This includes Mecca, a baby girl born prematurely on October 21 after a bombing killed her mother, Dareen. Doctors were able to deliver the baby by cesarean section and she has been surviving in an incubator ever since. Like her, 130 newborns depend on these neonatal units.

Hemodialysis machines are also a lifeline for at least 1,000 Gazans who suffer kidney failure, including 38 children. They, too, are also about to stop working, warns Raquel Martí, the executive director in Spain of the United Nations committee for Palestine Refugees in the Middle East (UNRWA). “Before [the Hamas attack] there were 30,000 dialysis sessions per month, and for that we needed 13,000 filters, 13,000 blood collection tubes and 26,000 cannulas. But since the offensive began, this material has not entered the enclave,” she explains, in reference to the treatment that purifies the blood when the kidneys are not able to do so.

Last week, Iyad Issa Abu Zaher, the general director of Al-Aqsa Martyrs Hospital in Deir al Balah, told Al Jazeera that they were reducing dialysis sessions. “A kidney dialysis patient now undergoes treatment once or twice a week for an hour or two, but before they used to come in three times a week,” he said.

Plestia Alaqad is a Palestinian journalist from Gaza and is one of the few reporters who has been able to share news after Gaza was left without internet or phone coverage on Friday due to the bombings. On Saturday, Alaquad warned that the situation was getting worse by the minute. “There is no [network] service. That means that if you are dying you cannot call an ambulance, and some ambulances cannot continue running because they have run out of fuel. Hospitals are going to stop working at any moment due to lack of electricity,” she said, in line with the warnings in the latest emergency situation report from the WHO office.

A nurse cares for a premature baby in the neonatal unit of Gaza's Shifa hospital on October 22.
A nurse cares for a premature baby in the neonatal unit of Gaza's Shifa hospital on October 22.STRINGER (REUTERS)

Among those most at-risk are pregnant women. There are around 50,000 pregnant women in Gaza, of which 5,500 will give birth next month. They also need continuous monitoring, including ultrasounds, as well as certain vitamins or supplements, which are impossible to find. Before the invasion, 40% of pregnant women suffered from anemia and feeding difficulties, a situation that is going to worsen. “They are the first to suffer malnutrition. They are not being given the vitamins they need to have a normal pregnancy and to ensure the child is not born with deficiencies,” said Martí, who adds that an average of 183 births are being recorded daily in Gaza.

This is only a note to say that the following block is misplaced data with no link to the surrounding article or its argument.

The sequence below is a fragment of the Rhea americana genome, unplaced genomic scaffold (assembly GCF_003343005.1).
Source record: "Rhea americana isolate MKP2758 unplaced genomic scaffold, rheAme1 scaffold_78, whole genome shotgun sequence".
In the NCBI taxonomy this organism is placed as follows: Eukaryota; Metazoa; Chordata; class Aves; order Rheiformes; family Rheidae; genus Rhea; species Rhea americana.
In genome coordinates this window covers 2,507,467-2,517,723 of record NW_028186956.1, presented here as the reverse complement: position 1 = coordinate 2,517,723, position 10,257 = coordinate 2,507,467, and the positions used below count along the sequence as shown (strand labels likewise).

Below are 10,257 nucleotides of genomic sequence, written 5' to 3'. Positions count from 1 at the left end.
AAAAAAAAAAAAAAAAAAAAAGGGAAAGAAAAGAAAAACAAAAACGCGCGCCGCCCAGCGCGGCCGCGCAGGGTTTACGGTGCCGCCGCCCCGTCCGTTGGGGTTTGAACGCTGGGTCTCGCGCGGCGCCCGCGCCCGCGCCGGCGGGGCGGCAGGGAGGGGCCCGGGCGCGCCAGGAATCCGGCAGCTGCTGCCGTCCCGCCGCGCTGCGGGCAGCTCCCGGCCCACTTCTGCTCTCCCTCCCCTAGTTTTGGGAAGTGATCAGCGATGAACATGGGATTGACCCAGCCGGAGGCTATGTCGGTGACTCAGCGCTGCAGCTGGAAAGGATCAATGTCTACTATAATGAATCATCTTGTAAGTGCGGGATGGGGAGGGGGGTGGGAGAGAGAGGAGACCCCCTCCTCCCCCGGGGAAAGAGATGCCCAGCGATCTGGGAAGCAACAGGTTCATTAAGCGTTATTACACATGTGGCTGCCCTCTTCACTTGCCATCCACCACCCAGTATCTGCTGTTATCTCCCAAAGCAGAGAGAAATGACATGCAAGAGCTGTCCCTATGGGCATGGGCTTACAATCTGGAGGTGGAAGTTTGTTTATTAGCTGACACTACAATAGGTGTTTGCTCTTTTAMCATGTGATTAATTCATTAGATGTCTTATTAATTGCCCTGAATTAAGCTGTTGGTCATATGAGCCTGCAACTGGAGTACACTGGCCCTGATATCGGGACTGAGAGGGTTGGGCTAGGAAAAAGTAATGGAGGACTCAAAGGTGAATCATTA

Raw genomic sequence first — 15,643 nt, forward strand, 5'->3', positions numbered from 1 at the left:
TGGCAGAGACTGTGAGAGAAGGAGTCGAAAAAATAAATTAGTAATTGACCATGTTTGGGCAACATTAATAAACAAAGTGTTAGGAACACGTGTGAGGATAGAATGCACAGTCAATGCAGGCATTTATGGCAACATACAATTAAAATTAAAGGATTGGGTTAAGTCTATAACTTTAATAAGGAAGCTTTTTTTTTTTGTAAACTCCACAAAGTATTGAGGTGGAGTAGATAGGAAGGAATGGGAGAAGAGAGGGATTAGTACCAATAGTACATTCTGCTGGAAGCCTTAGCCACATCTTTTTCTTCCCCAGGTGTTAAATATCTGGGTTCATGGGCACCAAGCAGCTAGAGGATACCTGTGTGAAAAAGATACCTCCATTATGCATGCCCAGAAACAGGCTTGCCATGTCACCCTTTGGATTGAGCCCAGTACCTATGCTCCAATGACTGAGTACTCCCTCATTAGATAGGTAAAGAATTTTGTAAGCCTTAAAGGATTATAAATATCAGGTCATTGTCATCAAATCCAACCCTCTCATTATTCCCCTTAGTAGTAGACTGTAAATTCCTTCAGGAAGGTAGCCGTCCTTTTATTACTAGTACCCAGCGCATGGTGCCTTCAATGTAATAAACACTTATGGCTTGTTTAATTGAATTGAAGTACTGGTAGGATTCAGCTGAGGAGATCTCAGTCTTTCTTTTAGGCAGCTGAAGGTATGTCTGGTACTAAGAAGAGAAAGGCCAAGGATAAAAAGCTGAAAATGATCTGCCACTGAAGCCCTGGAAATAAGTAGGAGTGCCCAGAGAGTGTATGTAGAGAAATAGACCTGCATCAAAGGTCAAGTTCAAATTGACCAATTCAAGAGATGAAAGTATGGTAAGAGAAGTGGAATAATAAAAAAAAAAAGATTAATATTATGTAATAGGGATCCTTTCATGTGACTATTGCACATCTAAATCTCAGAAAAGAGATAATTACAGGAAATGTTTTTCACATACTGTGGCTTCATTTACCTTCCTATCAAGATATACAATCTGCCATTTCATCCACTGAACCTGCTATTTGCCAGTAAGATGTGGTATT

Furthermore, given the critical situation of hospitals, many women are choosing to give birth at home, which increases the risk of maternal and neonatal mortality.

Essential medications

The Palestinian Health Ministry estimates that, since the conflict broke out, Gaza is using up a month’s worth of medical supplies every day. “All medications and medical supplies are running out, including those needed for immediate response to victims [e.g., saline solution, anesthesia], those needed to treat long-term conditions [e.g., insulin], and medications that save the lives of newborns,” denounces the WHO office for the Middle East.

Anesthesia was being used for those injured in Israel’s airstrikes, but hospitals are running out, which is forcing doctors to perform very invasive surgeries, such as amputations, without sedation. Blood for transfusions is also in short supply, and even if it were not, it is impossible to keep it refrigerated if there is no electricity.

Patients with cardiovascular conditions are also a cause of concern because it is one of the leading causes of mortality in the Palestinian territories. The top cause is hypertension, which affects 10% of the adult population.

But the most sought-after drug is insulin. In Gaza, 16% of the over-40 population is diabetic and depends on insulin, but this treatment is increasingly difficult to obtain

Rawya Halas, the head of a UNRWA shelter in Khan Yunis, described the desperate situation at the center, where 15,000 people were in need of water. “We need insulin, people are dying. We can’t provide them with anything. The situation is a catastrophic, catastrophic, catastrophic situation,” she sobbed.

UNRWA no longer has 85 drugs considered essential, and Martí estimates that what is left will be exhausted in about 10 or 12 days.